Abstract
Background
Network metaanalysis (NMA), a generalization of conventional MA, allows for assessing the relative effectiveness of multiple interventions. Reporting bias is a major threat to the validity of MA and NMA. Numerous methods are available to assess the robustness of MA results to reporting bias. We aimed to extend such methods to NMA.
Methods
We introduced 2 adjustment models for Bayesian NMA. First, we extended a metaregression model that allows the effect size to depend on its standard error. Second, we used a selection model that estimates the propensity of trial results being published and in which trials with lower propensity are weighted up in the NMA model. Both models rely on the assumption that biases are exchangeable across the network. We applied the models to 2 networks of placebocontrolled trials of 12 antidepressants, with 74 trials in the US Food and Drug Administration (FDA) database but only 51 with published results. NMA and adjustment models were used to estimate the effects of the 12 drugs relative to placebo, the 66 effect sizes for all possible pairwise comparisons between drugs, probabilities of being the best drug and ranking of drugs. We compared the results from the 2 adjustment models applied to published data and NMAs of published data and NMAs of FDA data, considered as representing the totality of the data.
Results
Both adjustment models showed reduced estimated effects for the 12 drugs relative to the placebo as compared with NMA of published data. Pairwise effect sizes between drugs, probabilities of being the best drug and ranking of drugs were modified. Estimated drug effects relative to the placebo from both adjustment models were corrected (i.e., similar to those from NMA of FDA data) for some drugs but not others, which resulted in differences in pairwise effect sizes between drugs and ranking.
Conclusions
In this case study, adjustment models showed that NMA of published data was not robust to reporting bias and provided estimates closer to that of NMA of FDA data, although not optimal. The validity of such methods depends on the number of trials in the network and the assumption that conventional MAs in the network share a common mean bias mechanism.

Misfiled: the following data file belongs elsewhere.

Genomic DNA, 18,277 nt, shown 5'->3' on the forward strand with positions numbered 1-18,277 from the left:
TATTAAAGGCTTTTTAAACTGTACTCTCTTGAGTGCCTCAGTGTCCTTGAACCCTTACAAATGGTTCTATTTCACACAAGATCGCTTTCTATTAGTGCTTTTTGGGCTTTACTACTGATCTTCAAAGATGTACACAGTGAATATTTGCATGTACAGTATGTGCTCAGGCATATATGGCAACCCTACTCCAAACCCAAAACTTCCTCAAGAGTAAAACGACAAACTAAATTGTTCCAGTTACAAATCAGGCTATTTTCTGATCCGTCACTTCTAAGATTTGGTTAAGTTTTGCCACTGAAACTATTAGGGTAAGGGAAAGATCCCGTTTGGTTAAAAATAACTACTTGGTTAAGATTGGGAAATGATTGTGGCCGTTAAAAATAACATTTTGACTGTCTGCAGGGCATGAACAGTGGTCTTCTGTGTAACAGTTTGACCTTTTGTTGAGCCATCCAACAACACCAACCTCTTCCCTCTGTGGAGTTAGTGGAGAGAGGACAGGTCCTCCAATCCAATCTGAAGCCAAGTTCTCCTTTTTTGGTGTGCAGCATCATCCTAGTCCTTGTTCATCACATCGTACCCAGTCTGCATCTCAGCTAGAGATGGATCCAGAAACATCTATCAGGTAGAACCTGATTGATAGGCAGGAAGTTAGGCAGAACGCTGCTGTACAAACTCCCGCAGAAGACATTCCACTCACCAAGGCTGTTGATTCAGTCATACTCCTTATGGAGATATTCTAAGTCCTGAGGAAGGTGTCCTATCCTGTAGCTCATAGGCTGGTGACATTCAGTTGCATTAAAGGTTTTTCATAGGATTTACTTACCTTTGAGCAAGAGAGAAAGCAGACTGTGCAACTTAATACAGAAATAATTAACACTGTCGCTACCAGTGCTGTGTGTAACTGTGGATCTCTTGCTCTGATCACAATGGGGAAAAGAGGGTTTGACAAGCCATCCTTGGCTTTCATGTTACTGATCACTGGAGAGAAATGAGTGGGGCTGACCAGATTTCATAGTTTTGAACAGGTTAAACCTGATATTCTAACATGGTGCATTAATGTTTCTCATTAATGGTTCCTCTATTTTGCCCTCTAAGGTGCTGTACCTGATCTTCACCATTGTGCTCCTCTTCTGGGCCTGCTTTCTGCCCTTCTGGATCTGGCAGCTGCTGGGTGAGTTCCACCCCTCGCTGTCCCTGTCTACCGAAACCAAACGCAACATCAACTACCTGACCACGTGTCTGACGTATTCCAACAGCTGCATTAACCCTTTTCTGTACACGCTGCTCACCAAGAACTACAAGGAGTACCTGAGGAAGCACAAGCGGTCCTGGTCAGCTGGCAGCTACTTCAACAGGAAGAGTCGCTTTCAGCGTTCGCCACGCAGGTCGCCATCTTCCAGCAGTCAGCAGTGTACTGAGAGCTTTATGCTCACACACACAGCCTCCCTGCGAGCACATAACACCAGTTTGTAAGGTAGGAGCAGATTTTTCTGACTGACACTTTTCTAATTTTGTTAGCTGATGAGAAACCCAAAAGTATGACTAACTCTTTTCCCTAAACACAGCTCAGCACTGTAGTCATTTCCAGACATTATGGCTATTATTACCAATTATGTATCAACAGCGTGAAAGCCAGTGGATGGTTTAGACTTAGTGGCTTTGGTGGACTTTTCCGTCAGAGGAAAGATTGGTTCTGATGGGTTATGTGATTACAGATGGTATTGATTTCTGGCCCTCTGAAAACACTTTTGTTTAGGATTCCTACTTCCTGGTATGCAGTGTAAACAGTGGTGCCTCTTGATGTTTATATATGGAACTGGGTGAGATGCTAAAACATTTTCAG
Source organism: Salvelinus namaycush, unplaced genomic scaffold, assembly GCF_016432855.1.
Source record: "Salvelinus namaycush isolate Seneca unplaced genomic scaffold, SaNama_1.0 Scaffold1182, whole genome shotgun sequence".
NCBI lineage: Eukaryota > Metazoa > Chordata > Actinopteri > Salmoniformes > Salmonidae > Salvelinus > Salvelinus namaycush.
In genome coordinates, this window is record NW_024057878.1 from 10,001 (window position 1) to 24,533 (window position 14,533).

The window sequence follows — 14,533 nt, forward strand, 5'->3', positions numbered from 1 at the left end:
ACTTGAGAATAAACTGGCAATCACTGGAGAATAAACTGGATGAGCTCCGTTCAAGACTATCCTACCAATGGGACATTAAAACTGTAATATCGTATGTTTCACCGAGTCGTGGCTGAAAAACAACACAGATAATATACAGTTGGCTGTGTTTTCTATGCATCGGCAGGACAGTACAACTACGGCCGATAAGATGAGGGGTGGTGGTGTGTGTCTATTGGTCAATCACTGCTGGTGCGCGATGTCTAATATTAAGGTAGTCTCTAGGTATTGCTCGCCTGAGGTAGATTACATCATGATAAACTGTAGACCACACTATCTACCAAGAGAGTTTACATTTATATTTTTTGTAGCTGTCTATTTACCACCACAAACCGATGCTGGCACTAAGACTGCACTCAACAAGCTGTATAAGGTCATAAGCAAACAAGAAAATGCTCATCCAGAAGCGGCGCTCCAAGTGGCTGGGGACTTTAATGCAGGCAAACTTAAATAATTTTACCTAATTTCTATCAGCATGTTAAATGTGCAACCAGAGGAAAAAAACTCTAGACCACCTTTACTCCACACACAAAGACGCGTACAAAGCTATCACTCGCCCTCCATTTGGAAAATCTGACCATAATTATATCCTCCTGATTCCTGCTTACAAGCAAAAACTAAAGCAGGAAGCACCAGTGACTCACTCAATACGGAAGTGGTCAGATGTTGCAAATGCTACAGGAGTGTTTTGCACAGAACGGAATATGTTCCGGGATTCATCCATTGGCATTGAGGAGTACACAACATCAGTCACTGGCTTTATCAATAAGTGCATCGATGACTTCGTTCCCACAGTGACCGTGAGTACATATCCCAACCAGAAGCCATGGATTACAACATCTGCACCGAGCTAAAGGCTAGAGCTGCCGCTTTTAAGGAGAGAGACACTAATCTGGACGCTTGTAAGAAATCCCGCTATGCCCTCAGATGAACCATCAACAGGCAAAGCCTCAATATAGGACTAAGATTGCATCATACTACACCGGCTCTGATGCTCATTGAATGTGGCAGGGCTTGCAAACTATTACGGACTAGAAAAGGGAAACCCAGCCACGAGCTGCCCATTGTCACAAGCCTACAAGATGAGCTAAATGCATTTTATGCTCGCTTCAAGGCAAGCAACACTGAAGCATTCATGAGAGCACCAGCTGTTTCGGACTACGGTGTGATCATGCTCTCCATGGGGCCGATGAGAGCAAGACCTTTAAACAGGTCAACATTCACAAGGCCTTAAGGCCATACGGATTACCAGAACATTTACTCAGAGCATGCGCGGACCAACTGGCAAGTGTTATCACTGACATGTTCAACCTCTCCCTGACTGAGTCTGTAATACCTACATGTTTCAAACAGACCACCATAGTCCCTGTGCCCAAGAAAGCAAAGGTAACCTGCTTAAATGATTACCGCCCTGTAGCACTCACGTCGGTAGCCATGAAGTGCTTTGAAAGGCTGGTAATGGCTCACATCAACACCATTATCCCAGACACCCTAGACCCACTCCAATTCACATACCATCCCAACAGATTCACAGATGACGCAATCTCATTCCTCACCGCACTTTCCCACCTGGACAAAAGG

Keywords:
Network metaanalysis; Publication bias; Smallstudy effectBackground
Network metaanalyses (NMAs) are increasingly being used to evaluate the best intervention among different existing interventions for a specific condition. The essence of the approach is that intervention A is compared with a comparator C, then intervention B with C, and adjusted indirect comparison allows for comparing A and B, despite the lack of any headtohead randomized trial comparing A and B. An NMA, or multipletreatments metaanalysis (MA), allows for synthesizing comparative evidence for multiple interventions by combining direct and indirect comparisons [13]. The purpose is to estimate effect sizes for all possible pairwise comparisons of interventions, although some comparisons have no available trial.
Reporting bias is a major threat to the validity of results of conventional systematic reviews or MAs [4,5]. Accounting for reporting biases in NMA is challenging, because unequal availability of findings across the network of evidence may jeopardize NMA validity [6,7]. We previously empirically assessed the impact of reporting bias on the results of NMAs of antidepressant trials and showed that it may bias estimates of treatment efficacy [8].
Numerous methods have been used as sensitivity analyses to assess the robustness of conventional MAs to publication bias and related smallstudy effects [920]. Modeling methods include regressionbased approaches and selection models. We extend these approaches to NMAs in the Bayesian framework.
Methods
First, we extended a metaregression model of the effect size on its standard error, recently described for MAs [21,22]. In this approach, the regression slope reflects the magnitude of the association of effect size and precision (ie, the “smallstudy effect”), and the intercept provides an adjusted pooled effect size (ie, the predicted effect size of a trial with infinite precision). Second, we introduced a selection model, which models the probability of a trial being selected and is taken into account with inverse weighting in the NMA. Both adjustment models rely on the assumption that biases are exchangeable across the network, ie, biases, if present, operate in a similar way in trials across the network. Third, we applied these adjustment models to datasets created from US Food and Drug Administration (FDA) reviews of antidepressant trials and from their matching publications. These datasets were shown to differ because of reporting bias [23]. We compared the results of the adjustment models applied to published data and standard NMA for published and for FDA data, the latter considered the reference standard.
Datasets used